Tuesday, 16 June 2015

Nanny state name-calling

An Australian academic called Roger Magnusson has written an article for the journal Public Health about 'nanny state name-calling'. Insofar as he has a point to make, it is that the things libertarians complain about do not actually impede liberty. He uses several 'cases studies' in his article to illustrate this, including a rant by Rush Limbaugh and articles by Jacob Sullum and Christopher Hitchens.

He lets himself down badly by understanding neither what the market is nor what the people he is criticising actually believe. With regards to Limbaugh, he characterises his position (and, therefore, the 'neoliberal' position) as follows:

The state should be agnostic about what citizens choose to eat and drink, and whether or not they smoke, deferring instead to the wisdom of the market.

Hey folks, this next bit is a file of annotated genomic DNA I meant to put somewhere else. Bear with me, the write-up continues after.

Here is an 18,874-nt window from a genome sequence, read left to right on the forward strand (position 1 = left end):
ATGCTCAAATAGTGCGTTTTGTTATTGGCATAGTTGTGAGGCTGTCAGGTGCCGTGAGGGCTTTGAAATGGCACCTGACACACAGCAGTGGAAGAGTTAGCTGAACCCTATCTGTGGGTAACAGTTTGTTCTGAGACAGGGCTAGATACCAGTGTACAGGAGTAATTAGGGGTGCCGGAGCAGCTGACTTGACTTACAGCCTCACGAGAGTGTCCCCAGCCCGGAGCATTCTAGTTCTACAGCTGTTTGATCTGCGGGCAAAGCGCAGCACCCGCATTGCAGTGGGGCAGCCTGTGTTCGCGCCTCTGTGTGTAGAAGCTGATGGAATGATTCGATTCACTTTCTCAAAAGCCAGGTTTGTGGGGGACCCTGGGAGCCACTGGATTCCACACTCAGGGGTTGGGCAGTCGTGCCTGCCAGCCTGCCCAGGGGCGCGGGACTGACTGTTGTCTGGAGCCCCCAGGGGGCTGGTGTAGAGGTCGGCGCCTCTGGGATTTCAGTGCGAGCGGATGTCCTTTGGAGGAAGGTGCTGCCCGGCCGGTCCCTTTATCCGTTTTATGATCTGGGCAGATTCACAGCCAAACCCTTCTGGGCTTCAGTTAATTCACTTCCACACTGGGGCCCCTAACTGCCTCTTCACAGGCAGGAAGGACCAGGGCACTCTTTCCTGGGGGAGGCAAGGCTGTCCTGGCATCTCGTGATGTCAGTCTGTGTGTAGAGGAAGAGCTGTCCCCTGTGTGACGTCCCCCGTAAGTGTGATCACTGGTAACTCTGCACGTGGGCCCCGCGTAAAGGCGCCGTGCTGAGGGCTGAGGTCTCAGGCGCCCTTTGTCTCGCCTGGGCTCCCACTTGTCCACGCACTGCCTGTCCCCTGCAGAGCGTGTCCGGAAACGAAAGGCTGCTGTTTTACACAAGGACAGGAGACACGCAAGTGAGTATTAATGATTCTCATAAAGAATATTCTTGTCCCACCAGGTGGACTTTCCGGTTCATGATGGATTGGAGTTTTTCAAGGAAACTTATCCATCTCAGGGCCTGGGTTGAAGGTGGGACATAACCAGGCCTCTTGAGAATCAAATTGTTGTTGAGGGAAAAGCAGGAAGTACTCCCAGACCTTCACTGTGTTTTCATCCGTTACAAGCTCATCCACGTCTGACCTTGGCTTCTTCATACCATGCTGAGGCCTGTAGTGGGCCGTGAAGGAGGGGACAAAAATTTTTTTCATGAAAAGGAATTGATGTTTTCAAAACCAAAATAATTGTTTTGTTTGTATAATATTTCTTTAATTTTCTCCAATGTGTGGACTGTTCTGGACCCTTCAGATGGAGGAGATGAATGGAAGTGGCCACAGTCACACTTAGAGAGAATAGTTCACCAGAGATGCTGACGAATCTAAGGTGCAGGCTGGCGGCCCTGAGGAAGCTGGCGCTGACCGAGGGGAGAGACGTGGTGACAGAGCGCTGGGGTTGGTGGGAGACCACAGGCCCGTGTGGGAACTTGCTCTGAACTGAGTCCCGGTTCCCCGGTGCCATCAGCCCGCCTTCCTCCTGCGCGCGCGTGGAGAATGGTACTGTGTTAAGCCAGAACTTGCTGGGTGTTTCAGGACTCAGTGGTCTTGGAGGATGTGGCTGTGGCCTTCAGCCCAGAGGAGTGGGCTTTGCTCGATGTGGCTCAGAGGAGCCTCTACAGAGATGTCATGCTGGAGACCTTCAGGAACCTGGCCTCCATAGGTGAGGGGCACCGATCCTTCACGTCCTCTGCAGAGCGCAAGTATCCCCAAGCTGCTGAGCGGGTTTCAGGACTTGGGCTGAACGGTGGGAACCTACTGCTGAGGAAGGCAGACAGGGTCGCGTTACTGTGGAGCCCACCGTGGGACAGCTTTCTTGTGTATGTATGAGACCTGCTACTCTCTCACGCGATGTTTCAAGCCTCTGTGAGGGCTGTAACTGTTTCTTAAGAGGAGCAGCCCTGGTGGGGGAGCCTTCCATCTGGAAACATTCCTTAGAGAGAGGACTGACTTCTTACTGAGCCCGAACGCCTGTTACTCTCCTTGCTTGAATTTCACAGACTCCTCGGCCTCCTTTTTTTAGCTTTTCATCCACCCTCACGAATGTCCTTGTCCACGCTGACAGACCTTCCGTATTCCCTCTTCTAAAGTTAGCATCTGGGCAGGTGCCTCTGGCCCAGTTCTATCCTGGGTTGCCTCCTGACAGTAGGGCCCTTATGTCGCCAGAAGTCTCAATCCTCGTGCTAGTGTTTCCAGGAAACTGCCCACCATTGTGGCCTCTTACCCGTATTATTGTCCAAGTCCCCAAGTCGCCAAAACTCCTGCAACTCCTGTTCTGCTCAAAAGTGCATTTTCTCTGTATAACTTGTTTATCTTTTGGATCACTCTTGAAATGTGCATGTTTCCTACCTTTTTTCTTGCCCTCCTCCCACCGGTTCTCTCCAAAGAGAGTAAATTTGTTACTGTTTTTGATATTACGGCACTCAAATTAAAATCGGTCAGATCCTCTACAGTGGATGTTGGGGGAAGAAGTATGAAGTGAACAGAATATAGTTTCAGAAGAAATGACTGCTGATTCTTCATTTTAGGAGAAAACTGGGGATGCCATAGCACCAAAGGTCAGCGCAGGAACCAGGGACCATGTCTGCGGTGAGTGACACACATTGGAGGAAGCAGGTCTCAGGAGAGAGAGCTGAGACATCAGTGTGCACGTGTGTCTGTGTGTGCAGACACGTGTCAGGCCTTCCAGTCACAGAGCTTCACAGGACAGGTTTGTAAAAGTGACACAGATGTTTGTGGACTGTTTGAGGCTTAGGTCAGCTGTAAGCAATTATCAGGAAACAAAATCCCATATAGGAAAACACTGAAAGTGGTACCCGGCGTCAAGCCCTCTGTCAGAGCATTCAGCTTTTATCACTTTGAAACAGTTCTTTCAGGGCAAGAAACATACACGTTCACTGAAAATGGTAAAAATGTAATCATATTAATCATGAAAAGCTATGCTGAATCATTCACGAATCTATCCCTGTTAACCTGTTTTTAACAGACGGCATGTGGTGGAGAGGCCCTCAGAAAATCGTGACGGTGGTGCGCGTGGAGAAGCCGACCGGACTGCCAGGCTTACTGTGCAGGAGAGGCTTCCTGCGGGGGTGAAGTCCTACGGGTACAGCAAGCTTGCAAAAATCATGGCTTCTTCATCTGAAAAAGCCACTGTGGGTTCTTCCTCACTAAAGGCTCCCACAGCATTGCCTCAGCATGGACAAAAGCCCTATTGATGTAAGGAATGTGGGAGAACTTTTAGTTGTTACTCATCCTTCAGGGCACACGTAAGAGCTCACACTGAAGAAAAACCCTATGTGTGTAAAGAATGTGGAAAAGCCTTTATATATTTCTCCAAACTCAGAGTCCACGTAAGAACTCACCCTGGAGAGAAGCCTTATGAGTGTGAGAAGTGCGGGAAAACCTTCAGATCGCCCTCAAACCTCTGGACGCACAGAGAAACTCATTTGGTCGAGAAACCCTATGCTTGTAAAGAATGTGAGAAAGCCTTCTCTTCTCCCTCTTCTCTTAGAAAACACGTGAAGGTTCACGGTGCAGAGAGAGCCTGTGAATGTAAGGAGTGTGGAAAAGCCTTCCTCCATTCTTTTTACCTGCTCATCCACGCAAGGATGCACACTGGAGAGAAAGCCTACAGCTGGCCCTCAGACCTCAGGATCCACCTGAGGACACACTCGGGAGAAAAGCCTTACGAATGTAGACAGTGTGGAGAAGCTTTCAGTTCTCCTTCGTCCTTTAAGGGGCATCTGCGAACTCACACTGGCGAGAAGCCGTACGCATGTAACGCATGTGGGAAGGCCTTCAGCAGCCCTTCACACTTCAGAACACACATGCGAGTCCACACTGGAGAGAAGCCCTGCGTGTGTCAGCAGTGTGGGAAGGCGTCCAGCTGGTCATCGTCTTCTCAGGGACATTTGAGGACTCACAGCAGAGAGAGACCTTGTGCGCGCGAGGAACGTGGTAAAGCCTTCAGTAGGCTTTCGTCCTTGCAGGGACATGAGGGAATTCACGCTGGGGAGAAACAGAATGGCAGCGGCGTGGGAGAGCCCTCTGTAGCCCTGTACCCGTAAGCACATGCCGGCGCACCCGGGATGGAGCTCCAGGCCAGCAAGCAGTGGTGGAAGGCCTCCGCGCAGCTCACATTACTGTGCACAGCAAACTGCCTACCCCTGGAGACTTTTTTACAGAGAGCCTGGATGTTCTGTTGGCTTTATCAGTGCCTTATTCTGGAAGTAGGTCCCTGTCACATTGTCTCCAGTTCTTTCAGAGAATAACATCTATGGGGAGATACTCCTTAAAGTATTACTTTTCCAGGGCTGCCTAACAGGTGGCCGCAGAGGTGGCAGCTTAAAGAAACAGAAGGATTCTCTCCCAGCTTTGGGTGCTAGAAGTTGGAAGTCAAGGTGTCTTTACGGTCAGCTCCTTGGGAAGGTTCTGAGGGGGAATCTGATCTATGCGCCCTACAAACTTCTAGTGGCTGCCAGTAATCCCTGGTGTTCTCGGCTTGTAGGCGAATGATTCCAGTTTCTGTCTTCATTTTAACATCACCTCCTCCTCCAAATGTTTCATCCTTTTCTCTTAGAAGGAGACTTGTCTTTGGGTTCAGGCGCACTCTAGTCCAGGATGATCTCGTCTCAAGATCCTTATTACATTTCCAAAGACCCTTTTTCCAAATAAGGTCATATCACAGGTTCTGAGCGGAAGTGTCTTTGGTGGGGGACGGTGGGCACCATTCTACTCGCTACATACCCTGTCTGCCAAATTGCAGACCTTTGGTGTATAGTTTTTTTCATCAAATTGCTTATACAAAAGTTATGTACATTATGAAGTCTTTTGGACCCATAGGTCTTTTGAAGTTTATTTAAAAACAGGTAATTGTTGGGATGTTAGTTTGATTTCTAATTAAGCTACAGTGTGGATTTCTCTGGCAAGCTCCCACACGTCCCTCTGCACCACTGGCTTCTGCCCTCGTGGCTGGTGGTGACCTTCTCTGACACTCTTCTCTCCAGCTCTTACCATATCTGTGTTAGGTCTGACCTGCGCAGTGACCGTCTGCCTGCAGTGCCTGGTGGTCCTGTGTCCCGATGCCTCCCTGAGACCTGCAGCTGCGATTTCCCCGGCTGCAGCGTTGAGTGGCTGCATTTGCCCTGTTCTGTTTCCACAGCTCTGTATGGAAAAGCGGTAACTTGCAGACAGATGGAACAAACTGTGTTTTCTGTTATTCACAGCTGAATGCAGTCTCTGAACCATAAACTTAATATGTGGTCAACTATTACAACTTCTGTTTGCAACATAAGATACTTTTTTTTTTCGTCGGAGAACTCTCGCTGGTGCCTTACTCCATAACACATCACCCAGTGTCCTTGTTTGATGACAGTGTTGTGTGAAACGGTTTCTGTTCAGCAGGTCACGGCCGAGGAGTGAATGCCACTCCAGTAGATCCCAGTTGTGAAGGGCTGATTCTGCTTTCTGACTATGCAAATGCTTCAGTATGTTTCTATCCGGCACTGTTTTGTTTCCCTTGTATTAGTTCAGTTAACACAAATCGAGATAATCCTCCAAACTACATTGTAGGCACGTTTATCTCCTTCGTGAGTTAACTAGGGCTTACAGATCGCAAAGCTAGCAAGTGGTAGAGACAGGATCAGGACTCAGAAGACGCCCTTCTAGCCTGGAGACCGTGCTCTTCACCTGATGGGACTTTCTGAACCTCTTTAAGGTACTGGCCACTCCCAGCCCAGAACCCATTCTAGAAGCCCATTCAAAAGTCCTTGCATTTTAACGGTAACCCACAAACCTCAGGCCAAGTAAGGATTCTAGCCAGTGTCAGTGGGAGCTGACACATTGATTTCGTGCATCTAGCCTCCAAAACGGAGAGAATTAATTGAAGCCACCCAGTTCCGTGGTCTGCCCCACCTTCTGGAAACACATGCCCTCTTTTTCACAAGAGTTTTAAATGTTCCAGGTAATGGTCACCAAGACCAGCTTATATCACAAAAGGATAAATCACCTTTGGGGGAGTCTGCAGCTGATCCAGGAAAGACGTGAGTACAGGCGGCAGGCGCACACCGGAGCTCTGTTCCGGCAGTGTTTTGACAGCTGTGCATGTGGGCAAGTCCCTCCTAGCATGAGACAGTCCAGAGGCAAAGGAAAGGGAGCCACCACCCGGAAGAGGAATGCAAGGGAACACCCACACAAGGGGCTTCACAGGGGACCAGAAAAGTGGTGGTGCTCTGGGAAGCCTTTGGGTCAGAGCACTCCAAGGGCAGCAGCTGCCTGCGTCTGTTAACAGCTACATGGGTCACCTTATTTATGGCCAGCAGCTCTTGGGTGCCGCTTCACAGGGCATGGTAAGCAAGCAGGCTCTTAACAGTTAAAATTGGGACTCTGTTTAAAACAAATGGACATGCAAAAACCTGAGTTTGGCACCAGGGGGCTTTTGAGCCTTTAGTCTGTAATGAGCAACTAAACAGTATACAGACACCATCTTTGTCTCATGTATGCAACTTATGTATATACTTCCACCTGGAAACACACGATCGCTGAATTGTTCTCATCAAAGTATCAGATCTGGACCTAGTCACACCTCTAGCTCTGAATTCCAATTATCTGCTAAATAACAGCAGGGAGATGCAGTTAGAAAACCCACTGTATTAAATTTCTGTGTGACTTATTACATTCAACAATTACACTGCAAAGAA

But the market represents nothing more that the aggregated decisions of citizens. It would make more sense to say: "The state should be agnostic about what citizens choose to eat and drink, and whether or not they smoke, deferring instead to the wisdom of citizens." This, of course, is an eminently respectable and liberal position to take. You would have to be a snob or a control freak to disagree with it, hence the need to obfuscate with talk of 'the market' as if it were something that is imposed on people.

...in an article entitled ‘The war on fat: is the size of your butt the government's business?’, Joseph [sic] Sullum frames government actions to reduce population weight gain as anti-capitalist manipulation. ‘[T]he war on fat … reflects an anti-capitalist perspective that views people as helpless automatons manipulated into consuming whatever big corporations choose to produce. The anti-fat crusaders want to manipulate us, too, but for our own good’.

His name is Jacob Sullum, not Joseph Sullum, but hey, this is a public health paper, we can't expect the peer review to pick up these things...